Trejo is amazing once again as Machete, and he’s an effing badass again. And he’s almost 70 now! His style is to do practically nothing and say even less. He lets the madness spin around him, like the eye of a hurricane. But when he does deliver a line or finally takes action, it is swift, succinct, and usually effective. The rest of the cast is a blast as well. Rodriguez has a knack, like his pal Quentin Tarantino, for offbeat casting and for resurrecting people who have fallen by the wayside. In “Machete Kills” he lets Sheen/Estevez and Gibson chew up scenery with delicious delight. They mock their own bad behavior and remind us that no matter how much we may disapprove of how they behave in real life, they are actors who can deliver certain goods on screen. And he takes serious actors like Demian Bichir and cuts them loose. Seeing how much fun the actors are having – and how freed they seem to be from the normal constraints of Hollywood films – you understand why people would be happy to appear in Rodriguez’s projects.
“Machete Kills” is obviously a popcorn movie designed for maximum entertainment. But I have to give Rodriguez credit for introducing some radical ideas into the fringes of mainstream American cinema. One, he has created a franchise with a senior citizen Mexican as the hero and star. I dare you to point to anyone in Hollywood who has done something this extreme. And despite the silliness of the film, Rodriguez actually takes the time to remind us about current politics and racism. But he doesn’t do it with a somber preachiness and political correctness. No. Instead, he does it through a humor and employs absurdity to make us think about stereotypes. Like having Voz kidnap Latinos because he needs workers in space to do his manual labor. That’s funny but with a bite. Plus, Rodriguez had talked about when he first saw Asian action films by John Woo, and came out of the theater wanting to be Asian. By making these Machete films and the Mariachi ones, he gives people Latino heroes and characters that can inspire the same feeling in viewers.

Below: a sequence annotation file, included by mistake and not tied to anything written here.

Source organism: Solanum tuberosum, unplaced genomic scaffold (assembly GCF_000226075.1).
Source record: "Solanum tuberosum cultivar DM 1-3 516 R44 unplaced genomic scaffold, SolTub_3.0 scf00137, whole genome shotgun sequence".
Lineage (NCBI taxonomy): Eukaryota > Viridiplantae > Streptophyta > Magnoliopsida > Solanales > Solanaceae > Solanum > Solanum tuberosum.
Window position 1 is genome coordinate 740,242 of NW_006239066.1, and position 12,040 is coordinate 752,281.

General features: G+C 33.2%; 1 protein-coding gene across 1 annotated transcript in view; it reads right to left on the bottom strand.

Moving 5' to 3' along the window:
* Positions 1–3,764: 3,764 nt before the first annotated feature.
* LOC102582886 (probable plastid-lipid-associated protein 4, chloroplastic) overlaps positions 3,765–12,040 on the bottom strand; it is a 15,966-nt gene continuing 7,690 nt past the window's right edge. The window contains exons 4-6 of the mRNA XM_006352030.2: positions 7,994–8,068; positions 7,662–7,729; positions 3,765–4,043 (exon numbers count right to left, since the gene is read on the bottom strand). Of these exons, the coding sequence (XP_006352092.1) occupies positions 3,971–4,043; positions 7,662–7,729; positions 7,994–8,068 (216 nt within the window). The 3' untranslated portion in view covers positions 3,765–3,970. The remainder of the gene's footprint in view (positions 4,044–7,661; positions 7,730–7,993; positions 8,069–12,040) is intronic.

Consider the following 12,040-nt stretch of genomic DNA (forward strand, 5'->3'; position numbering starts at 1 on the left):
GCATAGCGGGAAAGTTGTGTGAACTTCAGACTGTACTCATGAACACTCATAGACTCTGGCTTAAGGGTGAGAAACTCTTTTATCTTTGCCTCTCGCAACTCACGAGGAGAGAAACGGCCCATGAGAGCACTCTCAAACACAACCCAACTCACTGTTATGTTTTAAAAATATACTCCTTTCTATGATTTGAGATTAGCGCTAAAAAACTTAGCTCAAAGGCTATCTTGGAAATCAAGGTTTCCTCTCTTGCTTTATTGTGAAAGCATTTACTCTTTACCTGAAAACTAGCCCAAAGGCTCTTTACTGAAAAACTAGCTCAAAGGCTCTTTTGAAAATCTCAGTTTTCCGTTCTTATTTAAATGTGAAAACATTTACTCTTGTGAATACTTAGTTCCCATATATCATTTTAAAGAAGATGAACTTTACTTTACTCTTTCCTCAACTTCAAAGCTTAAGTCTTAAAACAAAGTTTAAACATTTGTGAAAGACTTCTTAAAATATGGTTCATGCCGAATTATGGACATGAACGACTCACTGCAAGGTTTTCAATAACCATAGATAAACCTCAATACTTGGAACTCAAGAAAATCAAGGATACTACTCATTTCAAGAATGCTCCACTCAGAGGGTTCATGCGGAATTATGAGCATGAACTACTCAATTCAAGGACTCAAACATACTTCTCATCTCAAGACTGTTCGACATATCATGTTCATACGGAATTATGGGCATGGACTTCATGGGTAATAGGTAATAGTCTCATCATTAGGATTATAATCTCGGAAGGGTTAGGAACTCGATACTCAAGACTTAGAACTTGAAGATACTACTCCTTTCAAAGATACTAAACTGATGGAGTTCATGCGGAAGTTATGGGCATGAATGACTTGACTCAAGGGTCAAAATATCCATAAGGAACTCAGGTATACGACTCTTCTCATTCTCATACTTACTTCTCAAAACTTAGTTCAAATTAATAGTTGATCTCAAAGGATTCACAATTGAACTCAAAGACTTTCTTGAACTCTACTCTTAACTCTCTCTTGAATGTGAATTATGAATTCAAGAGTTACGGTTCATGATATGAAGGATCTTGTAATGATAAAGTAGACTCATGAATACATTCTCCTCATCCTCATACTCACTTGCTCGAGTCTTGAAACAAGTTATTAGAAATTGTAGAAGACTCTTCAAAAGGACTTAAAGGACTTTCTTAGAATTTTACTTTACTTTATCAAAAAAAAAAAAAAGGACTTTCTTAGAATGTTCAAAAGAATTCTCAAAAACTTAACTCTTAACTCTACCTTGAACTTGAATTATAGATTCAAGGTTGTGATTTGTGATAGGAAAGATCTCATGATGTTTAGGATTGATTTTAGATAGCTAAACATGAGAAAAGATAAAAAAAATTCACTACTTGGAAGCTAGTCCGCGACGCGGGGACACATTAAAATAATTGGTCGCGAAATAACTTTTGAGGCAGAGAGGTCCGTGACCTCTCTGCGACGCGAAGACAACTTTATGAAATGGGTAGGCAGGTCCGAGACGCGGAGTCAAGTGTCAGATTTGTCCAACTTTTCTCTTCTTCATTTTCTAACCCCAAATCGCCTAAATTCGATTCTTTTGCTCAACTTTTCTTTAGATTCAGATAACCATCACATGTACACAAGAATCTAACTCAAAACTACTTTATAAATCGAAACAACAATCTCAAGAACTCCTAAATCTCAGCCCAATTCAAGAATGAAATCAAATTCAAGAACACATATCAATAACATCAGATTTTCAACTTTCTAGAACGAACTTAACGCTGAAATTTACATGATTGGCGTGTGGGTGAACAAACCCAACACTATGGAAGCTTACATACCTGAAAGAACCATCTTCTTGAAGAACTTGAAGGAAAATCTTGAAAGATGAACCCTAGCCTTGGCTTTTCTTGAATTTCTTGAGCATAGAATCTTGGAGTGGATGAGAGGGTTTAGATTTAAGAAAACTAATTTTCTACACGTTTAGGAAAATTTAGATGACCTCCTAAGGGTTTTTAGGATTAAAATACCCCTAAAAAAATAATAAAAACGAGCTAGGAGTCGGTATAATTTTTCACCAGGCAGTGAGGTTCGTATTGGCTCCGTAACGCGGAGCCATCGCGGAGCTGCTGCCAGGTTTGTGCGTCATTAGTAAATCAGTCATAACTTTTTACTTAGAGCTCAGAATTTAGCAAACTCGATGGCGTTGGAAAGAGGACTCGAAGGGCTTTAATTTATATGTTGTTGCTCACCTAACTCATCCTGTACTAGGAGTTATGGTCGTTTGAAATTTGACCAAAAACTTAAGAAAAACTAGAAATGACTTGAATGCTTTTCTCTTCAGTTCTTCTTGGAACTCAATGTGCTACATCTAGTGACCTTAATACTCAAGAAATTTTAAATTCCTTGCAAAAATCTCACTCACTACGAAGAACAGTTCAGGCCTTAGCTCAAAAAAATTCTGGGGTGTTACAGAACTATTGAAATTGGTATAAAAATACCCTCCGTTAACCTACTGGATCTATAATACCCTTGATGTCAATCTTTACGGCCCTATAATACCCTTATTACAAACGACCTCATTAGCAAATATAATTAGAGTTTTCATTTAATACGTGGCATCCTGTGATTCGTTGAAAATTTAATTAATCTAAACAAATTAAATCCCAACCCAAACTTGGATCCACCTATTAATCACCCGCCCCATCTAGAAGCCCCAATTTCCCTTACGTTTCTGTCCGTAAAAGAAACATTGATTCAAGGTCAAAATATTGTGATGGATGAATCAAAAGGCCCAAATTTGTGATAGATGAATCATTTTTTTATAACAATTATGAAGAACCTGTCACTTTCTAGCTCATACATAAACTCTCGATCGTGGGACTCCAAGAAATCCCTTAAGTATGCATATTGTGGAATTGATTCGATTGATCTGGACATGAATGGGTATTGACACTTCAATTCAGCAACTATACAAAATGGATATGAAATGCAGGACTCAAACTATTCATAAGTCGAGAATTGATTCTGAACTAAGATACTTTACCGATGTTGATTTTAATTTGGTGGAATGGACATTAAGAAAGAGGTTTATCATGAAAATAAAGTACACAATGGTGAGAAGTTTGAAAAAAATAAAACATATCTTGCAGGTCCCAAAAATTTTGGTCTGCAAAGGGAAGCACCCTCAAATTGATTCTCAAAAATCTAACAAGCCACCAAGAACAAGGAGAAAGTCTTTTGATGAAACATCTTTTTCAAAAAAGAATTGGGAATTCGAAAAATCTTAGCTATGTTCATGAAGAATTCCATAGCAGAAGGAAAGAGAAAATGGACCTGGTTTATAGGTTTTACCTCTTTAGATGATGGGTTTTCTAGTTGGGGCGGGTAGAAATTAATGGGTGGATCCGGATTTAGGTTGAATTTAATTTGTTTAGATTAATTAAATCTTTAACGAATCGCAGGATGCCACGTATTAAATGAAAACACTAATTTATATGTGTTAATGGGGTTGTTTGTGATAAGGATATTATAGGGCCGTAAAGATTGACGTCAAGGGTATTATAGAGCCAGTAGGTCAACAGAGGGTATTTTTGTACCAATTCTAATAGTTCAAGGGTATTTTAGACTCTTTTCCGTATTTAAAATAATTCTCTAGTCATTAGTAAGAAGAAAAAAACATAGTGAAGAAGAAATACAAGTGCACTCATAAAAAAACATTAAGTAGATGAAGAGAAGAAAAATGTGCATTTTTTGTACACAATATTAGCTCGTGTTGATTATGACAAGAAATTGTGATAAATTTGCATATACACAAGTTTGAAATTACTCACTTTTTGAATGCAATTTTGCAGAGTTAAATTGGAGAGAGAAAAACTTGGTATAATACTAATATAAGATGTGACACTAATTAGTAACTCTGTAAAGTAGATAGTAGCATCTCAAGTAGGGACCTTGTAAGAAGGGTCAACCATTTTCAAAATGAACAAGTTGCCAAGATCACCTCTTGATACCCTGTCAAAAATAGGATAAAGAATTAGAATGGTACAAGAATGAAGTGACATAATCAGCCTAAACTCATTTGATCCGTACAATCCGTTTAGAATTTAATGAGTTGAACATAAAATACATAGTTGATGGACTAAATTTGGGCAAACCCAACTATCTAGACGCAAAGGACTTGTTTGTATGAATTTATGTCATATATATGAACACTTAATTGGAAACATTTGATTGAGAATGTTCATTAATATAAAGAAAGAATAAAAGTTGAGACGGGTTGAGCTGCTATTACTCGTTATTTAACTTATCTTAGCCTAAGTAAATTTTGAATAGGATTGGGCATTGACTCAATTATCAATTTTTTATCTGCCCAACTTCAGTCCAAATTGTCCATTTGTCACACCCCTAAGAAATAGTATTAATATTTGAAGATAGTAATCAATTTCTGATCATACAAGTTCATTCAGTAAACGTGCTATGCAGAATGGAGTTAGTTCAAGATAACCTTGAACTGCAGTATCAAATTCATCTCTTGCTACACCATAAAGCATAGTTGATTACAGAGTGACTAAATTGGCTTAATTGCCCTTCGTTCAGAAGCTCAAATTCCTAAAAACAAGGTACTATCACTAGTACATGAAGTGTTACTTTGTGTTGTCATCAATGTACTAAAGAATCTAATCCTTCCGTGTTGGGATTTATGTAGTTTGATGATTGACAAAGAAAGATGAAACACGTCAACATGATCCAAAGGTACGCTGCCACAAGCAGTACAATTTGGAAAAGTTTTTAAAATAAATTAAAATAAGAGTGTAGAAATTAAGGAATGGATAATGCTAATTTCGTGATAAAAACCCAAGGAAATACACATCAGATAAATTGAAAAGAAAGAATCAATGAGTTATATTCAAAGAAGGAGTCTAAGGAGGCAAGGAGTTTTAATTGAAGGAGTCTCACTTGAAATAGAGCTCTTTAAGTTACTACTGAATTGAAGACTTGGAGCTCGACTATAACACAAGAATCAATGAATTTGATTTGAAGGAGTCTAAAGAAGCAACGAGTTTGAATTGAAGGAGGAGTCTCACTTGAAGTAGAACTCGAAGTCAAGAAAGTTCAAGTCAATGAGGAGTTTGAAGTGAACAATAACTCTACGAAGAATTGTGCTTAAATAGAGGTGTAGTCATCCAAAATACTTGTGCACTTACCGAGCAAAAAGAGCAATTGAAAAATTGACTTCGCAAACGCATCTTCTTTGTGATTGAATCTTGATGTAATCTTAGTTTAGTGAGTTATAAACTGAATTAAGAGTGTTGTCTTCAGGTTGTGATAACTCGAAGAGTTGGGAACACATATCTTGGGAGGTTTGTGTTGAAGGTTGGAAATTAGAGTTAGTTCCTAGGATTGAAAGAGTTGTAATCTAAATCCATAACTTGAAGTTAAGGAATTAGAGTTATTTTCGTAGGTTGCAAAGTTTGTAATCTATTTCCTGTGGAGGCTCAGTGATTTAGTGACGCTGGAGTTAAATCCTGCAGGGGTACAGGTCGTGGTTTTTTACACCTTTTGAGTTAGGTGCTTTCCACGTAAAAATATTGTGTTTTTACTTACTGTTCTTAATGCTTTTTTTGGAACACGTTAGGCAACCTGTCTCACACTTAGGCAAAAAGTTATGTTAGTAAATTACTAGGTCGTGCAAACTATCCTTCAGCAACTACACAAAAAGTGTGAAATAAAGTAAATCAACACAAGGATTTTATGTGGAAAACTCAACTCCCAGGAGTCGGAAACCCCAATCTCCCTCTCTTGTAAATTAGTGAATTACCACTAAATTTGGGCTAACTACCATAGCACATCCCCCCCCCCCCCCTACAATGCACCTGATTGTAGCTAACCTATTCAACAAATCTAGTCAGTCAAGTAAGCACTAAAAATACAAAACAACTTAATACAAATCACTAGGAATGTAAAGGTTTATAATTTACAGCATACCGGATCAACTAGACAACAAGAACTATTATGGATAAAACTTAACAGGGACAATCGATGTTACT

And two, he’s proven that a filmmaker doesn’t need Hollywood, that a filmmaker can set up his own studio system with its own stable of stars and technicians, and create exactly the type of film he wants and succeed. That’s pretty revolutionary and commendable. I think that’s what I love best about Rodriguez. He doesn’t complain about the system or how he’s been kept out but rather he just goes off and builds his own. I respect that and as a filmgoer I am thrilled to have films that break the rules.
“Machete Kills” (rated R for strong bloody violence throughout, language and some sexual content) delivers ridiculous fun but what makes your jaw drop is the trailer for Machete’s next adventure, “Machete Kills Again… In Space.” This looks to take ridiculous to the stratosphere and perhaps beyond. Rodriguez’s joy at filmmaking and his steadfast resistance to obeying any Hollywood rules makes him one of the most exciting filmmakers around. So join the revolution and go see “Machete Kills.”
Companion viewing: "Grindhouse," "Machete," "El Mariachi," "Hard-Boiled"